So it's not a mystery or a thriller, but I'm reviewing it here anyways!
Author: Louis L'Amour
Year pub: 1965 (orig), 2009 (reissue)
Rating: ★★ 2.5 out of 5
To Tame a Land was the first western I have ever read. Normally I read fantasy, science fiction, and mysteries, but on a lark I decided to give the western genre a try. While I know next to nothing about it, I do know that Louis L'Amour was one of the big names in the genre, so I picked up three of his books from the public library (although one of them is a collection of sea stories and not a western). I started with TTL because I came across a thread on a subreddit about L'Amour's books and somebody recommended it as a starter.
The plot in brief: The main character is Ryan "Rye" Tyler who starts the book at age 12 and ends it at 20. His dad is killed by Native Americans after their wagon breaks down and they're left behind by the rest of the wagon train. He survives and makes it back to the wagon train and is taken under the wing of a man named Logan Pollard who teaches him the proper use of his guns and how to survive in the wild.
Now, the thing about Rye is the boy has a body count. He personally kills two of the attacking natives and claims another when he tracks them down for revenge. Did I mention he was 12 at this point? Yikes.
So anyways, after roaming and working for a while, he and Pollard settle in California with a woman from the wagon train that Rye's dad would likely going to end up marrying. She ends up marrying Pollard instead and life is good until one day Rye runs into the man he blames for his father's death. The confrontation ends with Rye shooting the man down and having to leave. From there, he travels around the West and Midwest, gets a job as a horse breaker, falls in love with a girl, leaves, then spends the rest of the book trying to find the girl again.
And along the way he kills over eight people. Yikes again. Infinite yikes, really. The thing is, Rye isn't some bloodthirsty maniac. He despises killing and wishes nothing more than to live some place where he wouldn't have to carry a gun all of the time. When it does happen, it's typically in self-defense because he can read people and tell if they're planning to draw on him.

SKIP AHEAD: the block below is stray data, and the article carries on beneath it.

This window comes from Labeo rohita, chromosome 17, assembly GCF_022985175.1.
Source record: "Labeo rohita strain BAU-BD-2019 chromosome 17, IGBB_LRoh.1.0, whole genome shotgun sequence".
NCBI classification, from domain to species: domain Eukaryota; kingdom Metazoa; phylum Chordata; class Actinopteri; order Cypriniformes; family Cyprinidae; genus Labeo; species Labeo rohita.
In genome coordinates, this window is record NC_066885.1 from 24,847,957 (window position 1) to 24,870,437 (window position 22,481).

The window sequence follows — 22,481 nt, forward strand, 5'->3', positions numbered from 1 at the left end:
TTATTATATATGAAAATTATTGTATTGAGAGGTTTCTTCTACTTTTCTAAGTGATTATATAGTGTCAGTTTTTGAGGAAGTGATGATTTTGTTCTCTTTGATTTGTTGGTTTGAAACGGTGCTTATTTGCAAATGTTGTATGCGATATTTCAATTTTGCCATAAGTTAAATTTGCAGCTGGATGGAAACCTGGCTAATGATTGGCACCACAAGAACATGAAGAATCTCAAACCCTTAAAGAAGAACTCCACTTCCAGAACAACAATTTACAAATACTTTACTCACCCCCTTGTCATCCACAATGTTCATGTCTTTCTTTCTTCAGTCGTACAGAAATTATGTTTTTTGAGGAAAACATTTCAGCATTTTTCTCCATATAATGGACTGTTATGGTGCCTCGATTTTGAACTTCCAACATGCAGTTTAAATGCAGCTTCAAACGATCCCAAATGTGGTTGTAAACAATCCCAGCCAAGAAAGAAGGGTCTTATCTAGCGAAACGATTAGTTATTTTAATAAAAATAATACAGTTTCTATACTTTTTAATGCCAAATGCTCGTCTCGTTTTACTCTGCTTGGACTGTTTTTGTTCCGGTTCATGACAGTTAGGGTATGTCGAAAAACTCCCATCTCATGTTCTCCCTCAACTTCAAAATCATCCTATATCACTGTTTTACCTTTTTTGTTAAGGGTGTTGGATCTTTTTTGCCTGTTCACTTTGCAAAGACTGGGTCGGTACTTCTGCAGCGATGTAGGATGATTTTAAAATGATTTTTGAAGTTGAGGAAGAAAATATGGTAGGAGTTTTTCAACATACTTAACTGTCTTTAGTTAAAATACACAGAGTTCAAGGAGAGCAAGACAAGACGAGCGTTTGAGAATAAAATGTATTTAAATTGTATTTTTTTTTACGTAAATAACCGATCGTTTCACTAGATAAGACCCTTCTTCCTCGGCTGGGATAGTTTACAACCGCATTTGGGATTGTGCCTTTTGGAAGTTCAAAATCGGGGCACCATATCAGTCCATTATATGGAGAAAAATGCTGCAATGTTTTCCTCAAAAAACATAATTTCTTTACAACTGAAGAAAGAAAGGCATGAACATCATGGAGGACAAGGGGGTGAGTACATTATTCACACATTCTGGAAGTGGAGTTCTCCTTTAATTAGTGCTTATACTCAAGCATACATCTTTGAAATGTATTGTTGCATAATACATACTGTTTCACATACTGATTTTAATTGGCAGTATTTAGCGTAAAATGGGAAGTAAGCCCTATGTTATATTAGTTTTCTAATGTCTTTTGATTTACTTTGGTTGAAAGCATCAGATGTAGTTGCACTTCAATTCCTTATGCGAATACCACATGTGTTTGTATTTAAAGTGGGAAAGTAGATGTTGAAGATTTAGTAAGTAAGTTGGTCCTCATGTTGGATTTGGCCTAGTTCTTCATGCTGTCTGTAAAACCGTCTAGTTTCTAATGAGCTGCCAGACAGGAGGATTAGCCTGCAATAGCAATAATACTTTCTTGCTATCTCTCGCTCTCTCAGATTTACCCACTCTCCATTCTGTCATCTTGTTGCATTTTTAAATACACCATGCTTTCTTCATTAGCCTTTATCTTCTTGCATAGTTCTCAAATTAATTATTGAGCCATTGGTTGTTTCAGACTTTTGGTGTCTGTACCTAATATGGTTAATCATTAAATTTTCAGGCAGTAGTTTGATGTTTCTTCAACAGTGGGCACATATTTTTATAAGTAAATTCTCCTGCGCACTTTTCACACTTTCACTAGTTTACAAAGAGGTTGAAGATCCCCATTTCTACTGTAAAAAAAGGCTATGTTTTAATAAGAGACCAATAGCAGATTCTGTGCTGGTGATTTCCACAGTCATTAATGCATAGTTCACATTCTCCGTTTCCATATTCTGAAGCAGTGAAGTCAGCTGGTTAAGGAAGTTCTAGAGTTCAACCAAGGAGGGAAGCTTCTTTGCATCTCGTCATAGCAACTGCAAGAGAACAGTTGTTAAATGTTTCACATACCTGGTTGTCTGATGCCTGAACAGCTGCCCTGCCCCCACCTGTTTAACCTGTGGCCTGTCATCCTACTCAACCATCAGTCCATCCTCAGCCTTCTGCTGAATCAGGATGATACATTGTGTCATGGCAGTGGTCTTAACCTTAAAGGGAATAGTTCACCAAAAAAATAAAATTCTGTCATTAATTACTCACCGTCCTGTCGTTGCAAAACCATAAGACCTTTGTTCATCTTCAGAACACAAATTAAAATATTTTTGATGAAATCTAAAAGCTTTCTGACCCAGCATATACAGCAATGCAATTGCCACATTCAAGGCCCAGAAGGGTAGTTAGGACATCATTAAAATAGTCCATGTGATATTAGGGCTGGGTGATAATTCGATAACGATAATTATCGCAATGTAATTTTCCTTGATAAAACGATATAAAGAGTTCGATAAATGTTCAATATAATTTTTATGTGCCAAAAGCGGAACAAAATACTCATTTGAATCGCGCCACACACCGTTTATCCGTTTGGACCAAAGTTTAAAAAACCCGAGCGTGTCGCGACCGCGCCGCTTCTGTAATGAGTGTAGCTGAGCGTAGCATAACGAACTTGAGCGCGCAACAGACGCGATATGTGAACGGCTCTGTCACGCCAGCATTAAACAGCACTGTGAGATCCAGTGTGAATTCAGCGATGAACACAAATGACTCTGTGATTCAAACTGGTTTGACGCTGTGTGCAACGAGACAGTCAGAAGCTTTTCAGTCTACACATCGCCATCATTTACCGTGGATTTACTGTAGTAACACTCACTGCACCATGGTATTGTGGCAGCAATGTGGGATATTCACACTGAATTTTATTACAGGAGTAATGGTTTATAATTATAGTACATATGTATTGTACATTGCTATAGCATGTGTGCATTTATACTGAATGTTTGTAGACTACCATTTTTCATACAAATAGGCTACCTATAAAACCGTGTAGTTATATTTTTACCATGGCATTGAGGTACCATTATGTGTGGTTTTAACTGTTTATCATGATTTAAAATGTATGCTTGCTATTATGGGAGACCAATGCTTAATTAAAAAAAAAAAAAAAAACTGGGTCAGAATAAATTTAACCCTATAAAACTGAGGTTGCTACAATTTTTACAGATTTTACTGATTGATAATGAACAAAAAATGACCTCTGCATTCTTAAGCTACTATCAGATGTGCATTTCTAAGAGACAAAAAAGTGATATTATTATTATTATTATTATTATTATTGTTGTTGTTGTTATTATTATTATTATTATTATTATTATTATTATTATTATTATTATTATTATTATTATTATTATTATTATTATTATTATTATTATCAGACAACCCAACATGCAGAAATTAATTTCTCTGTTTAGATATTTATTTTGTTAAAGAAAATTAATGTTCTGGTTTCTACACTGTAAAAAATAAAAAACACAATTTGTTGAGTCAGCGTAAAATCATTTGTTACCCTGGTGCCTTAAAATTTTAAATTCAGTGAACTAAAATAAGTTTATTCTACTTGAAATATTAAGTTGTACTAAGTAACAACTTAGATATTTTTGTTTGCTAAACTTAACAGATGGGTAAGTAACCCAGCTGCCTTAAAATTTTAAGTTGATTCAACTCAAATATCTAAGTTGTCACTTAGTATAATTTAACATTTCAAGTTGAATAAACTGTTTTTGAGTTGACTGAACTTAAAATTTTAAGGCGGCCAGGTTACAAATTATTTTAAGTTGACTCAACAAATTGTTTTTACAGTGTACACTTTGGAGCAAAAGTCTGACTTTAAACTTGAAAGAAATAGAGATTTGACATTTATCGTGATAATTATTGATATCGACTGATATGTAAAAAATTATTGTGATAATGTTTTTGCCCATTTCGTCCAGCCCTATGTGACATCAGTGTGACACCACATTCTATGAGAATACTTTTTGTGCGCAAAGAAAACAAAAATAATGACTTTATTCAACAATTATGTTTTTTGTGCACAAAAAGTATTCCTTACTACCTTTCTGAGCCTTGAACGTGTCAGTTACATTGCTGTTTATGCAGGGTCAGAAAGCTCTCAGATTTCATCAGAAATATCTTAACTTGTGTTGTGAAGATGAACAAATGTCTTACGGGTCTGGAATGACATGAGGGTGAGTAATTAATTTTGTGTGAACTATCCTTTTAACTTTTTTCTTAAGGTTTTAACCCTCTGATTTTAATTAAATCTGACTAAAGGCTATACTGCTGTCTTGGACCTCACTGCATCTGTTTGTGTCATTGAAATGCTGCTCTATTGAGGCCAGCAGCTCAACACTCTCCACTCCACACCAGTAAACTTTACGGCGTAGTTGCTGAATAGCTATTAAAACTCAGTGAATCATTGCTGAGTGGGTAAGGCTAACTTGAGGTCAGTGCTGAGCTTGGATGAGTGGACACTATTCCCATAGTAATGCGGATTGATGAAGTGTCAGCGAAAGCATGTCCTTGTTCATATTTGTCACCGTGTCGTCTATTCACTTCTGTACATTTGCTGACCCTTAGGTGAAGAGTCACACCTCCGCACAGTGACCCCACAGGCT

What is disturbing though is that Rye only counts the white people he's killed whenever he thinks or mentions his body count, not any of the people of color he's gunned down, such as the Native Americans he tussles with on several occasions in To Tame a Land. At first, I thought this was something L'Amour had simply overlooked, but nope, Rye just doesn't count them. It's disturbing because it implies that Rye doesn't consider them as people or as a separate "race" from whites. Unfortunately, that was a common worldview white people had back in the day and sadly quite a few still hold to today.
Something I thought was odd was that L'Amour portrayed Rye as being much older than he actually was. He ends the story at age twenty but even before that, he comes across as being ten years older than that. His life in those eight intervening years is a rough and tumble sort and as a result he's forced to grow and mature much faster than he should have had to, but it's still weird to read a seventeen year old acting like he's nearly thirty.
As I said at the beginning of this post, I had never read a western up to this point, so I didn't know what to expect. To Tame a Land wasn't a bad book. It wasn't a knock my socks off either, but I don't regret reading it. It was fun broadening my reading horizons a bit and I might very well revisit the genre soon. I still have two more of L'Amour's westerns - Taggart and The Mountain Valley War - that I could read after I'm finished with my other books.